Traffic around cemeteries become horrendous during these days and vendors and hawkers have a field day. So also the tig-kolekta sa parokya (those in the parish who look after the coffers). During funeral rites, there is a lot of weeping and gnashing of teeth. But the Kalag-kalag celebrations are festivities, everyone has a good time. Like Christmas, this is the day for the most delicious meals and there is a lot of drinking alcohol. In the cemeteries, loud music compete with each other. Children especially enjoy these celebrations as these are occasions for telling ghost stories.

Interesting that in Cebuano, we do not refer to these days as Adlaw sa mga Kalag, but we instead call it Kalag-kalag, which remains the popular term for this time of the year. Kalag is the Cebuano term for soul or spirit, but why is the word repeated (a common practice in this language to repeat a word, e.g., suroy-suroy, inum-inum, kanta-kanta, kasing-kasing). A linguist might provide the answer to this question, but one can theorize that it could refer to our indigenous belief that “the kalag repeats itself by coming back.”

There is of course, the item in Catholic doctrine—which we are all reminded every time we say The Apostles Creed—that refer to “sa panag-ambit sa mga Santos” (communion of saints). This refers to the whole community of faithful followers of Christ, living and dead, past, present and future. In experiencing the communion of saints, we embrace the community of believers––living and dead. We become believers of a community that stretches beyond space and time as we commune with all other believers who came before us, and believers who will come after us.

The Spanish friars who proselytized our ancestors (except those who had embraced Islam and the Lumads who couldn’t be reached by the friars) must have been perplexed as they observed the elaborate ways our ancestors honored the dead. This was the same experience they had in Mexico when they encountered the Incas and the Mayas. For all their efforts to eradicate what they would have considered the “superstitious manner” that our ancestors performed their rituals for their dead, these have persisted. When European and American missionaries (both Catholic and Protestants) replaced the Spanish friars, they, too, discouraged these rituals.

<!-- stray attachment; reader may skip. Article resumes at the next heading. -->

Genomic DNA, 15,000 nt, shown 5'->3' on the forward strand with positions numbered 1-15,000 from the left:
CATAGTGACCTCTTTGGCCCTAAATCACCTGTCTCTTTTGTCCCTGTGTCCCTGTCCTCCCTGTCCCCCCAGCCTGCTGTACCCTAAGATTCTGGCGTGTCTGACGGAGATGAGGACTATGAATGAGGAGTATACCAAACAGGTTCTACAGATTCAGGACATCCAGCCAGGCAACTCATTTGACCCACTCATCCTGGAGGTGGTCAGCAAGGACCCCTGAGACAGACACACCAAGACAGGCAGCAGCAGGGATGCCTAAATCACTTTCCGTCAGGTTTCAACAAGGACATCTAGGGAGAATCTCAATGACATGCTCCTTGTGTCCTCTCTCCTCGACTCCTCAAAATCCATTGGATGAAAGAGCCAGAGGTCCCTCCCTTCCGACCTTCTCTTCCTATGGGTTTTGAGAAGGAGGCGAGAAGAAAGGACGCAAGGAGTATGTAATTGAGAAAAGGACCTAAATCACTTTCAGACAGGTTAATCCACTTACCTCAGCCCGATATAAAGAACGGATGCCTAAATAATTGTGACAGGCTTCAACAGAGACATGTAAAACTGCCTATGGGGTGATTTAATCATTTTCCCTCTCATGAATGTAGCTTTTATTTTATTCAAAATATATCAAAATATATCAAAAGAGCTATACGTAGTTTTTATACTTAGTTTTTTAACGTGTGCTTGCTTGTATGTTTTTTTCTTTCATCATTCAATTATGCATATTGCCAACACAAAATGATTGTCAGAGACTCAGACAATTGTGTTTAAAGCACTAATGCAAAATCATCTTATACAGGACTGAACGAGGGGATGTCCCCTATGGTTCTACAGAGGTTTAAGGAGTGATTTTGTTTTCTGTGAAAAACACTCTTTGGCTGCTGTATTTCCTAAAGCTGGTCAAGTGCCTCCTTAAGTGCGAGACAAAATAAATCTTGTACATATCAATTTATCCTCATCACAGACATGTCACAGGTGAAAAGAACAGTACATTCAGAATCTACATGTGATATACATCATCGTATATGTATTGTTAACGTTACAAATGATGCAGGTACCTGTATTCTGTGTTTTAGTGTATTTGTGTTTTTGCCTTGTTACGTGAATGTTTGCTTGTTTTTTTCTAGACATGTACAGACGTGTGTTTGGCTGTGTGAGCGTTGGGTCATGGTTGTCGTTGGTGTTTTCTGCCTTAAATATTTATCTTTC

But like Mexico’s Día de los Muertos, religio-cultural traditions that go back to pre-colonial epoch cannot be obliterated by the constant attempt of Western missionaries—reinforced by western education—to label these as plain superstitious beliefs and encouraging the people to discard them. Perhaps in today’s fragmented societies in Third World countries, the affluent urbanites and intellectuals may discard their ancestors’ practices and would rather spend the Kalag-kalag in resorts away from graveyards, but in the rural and urban poor areas the simple folks continue to hold on to these rituals.

And yet, the same affluent urbanites and intellectuals (especially among the millennials and Gen-Z generations) are now embracing the concept of multiverse, “a hypothetical collection of potentially diverse observable universes, each of which would comprise everything that is experimentally accessible by a connected community of observers. The observable known universe, which is accessible to telescopes, is about 90 billion light-years across. However, this universe would constitute just a small or even infinitesimal subset of the multiverse.”

Because the concept of multiverse is explained in scientific terms through quantum mechanics and can easily be understood by a generation privileging computer technology, today’s adherents can easily embrace it as it “asserts the actual physical existence of different potential configurations of the known observable universe.” But the fact is that for many indigenous communities, like the Ibaloys, their cosmology for centuries has asserted this belief. And because the Lumads/katutubos are considered “primitive, uncivilized, pagans” (and all other pejorative terms attached to them), their cosmological beliefs remain marginalized in favor of those coined by scientists!

So in the end, whose wisdom will prove to hold the eternal truths of this universe? To one and all, have a soulful and meaningful Kalag-kalag celebrations!

(MindaViews is the opinion section of MindaNews. Redemptorist Brother Karl Gaspar is Mindanao’s most prolific book author. Gaspar is also a Datu Bago 2018 awardee, the highest honor the Davao City government bestows on its constituents. He is presently based in Cebu City.)